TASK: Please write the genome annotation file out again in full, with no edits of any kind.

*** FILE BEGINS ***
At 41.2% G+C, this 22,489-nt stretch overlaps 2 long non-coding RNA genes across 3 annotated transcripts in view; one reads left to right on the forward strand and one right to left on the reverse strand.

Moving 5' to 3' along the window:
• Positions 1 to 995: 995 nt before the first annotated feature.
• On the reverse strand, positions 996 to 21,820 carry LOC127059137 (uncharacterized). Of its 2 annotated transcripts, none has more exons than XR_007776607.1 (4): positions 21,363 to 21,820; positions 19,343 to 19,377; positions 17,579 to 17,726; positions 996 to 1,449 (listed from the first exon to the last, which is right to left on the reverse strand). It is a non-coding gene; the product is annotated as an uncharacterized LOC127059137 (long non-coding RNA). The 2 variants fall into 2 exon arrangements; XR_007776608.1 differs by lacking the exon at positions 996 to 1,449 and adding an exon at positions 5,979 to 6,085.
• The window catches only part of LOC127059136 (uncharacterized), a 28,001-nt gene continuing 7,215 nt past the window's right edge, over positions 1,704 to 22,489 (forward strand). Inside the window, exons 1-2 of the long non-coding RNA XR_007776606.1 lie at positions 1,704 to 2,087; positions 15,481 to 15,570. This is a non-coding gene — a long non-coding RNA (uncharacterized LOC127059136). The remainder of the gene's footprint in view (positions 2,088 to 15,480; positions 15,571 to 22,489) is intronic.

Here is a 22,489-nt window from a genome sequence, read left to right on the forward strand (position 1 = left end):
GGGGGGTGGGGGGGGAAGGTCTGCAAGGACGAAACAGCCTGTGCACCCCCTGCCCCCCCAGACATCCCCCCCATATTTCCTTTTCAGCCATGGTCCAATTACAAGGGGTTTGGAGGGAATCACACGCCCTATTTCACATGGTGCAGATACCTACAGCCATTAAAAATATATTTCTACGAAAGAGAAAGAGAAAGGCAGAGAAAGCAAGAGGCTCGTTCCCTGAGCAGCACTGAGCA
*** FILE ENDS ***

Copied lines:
At 41.2% G+C, this 22,489-nt stretch overlaps 2 long non-coding RNA genes across 3 annotated transcripts in view; one reads left to right on the forward strand and one right to left on the reverse strand.

Moving 5' to 3' along the window:
• Positions 1 to 995: 995 nt before the first annotated feature.
• On the reverse strand, positions 996 to 21,820 carry LOC127059137 (uncharacterized). Of its 2 annotated transcripts, none has more exons than XR_007776607.1 (4): positions 21,363 to 21,820; positions 19,343 to 19,377; positions 17,579 to 17,726; positions 996 to 1,449 (listed from the first exon to the last, which is right to left on the reverse strand). It is a non-coding gene; the product is annotated as an uncharacterized LOC127059137 (long non-coding RNA). The 2 variants fall into 2 exon arrangements; XR_007776608.1 differs by lacking the exon at positions 996 to 1,449 and adding an exon at positions 5,979 to 6,085.
• The window catches only part of LOC127059136 (uncharacterized), a 28,001-nt gene continuing 7,215 nt past the window's right edge, over positions 1,704 to 22,489 (forward strand). Inside the window, exons 1-2 of the long non-coding RNA XR_007776606.1 lie at positions 1,704 to 2,087; positions 15,481 to 15,570. This is a non-coding gene — a long non-coding RNA (uncharacterized LOC127059136). The remainder of the gene's footprint in view (positions 2,088 to 15,480; positions 15,571 to 22,489) is intronic.

Here is a 22,489-nt window from a genome sequence, read left to right on the forward strand (position 1 = left end):
GGGGGGTGGGGGGGGAAGGTCTGCAAGGACGAAACAGCCTGTGCACCCCCTGCCCCCCCAGACATCCCCCCCATATTTCCTTTTCAGCCATGGTCCAATTACAAGGGGTTTGGAGGGAATCACACGCCCTATTTCACATGGTGCAGATACCTACAGCCATTAAAAATATATTTCTACGAAAGAGAAAGAGAAAGGCAGAGAAAGCAAGAGGCTCGTTCCCTGAGCAGCACTGAGCA